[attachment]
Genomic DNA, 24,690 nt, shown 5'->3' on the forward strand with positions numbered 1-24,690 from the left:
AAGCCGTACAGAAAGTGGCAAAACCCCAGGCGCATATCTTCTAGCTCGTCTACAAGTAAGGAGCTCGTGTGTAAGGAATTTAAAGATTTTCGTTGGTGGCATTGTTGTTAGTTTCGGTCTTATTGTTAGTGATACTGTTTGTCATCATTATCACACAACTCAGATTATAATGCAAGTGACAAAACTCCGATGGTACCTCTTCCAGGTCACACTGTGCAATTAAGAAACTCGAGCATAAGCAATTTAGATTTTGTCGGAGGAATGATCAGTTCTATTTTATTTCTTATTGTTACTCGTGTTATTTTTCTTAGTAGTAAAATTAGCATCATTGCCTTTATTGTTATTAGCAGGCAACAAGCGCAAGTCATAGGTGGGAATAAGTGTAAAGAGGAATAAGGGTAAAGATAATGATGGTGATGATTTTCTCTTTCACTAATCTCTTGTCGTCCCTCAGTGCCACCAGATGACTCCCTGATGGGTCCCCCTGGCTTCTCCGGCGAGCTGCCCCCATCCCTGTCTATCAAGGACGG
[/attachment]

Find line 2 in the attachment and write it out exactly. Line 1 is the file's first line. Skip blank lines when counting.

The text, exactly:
AAGCCGTACAGAAAGTGGCAAAACCCCAGGCGCATATCTTCTAGCTCGTCTACAAGTAAGGAGCTCGTGTGTAAGGAATTTAAAGATTTTCGTTGGTGGCATTGTTGTTAGTTTCGGTCTTATTGTTAGTGATACTGTTTGTCATCATTATCACACAACTCAGATTATAATGCAAGTGACAAAACTCCGATGGTACCTCTTCCAGGTCACACTGTGCAATTAAGAAACTCGAGCATAAGCAATTTAGATTTTGTCGGAGGAATGATCAGTTCTATTTTATTTCTTATTGTTACTCGTGTTATTTTTCTTAGTAGTAAAATTAGCATCATTGCCTTTATTGTTATTAGCAGGCAACAAGCGCAAGTCATAGGTGGGAATAAGTGTAAAGAGGAATAAGGGTAAAGATAATGATGGTGATGATTTTCTCTTTCACTAATCTCTTGTCGTCCCTCAGTGCCACCAGATGACTCCCTGATGGGTCCCCCTGGCTTCTCCGGCGAGCTGCCCCCATCCCTGTCTATCAAGGACGG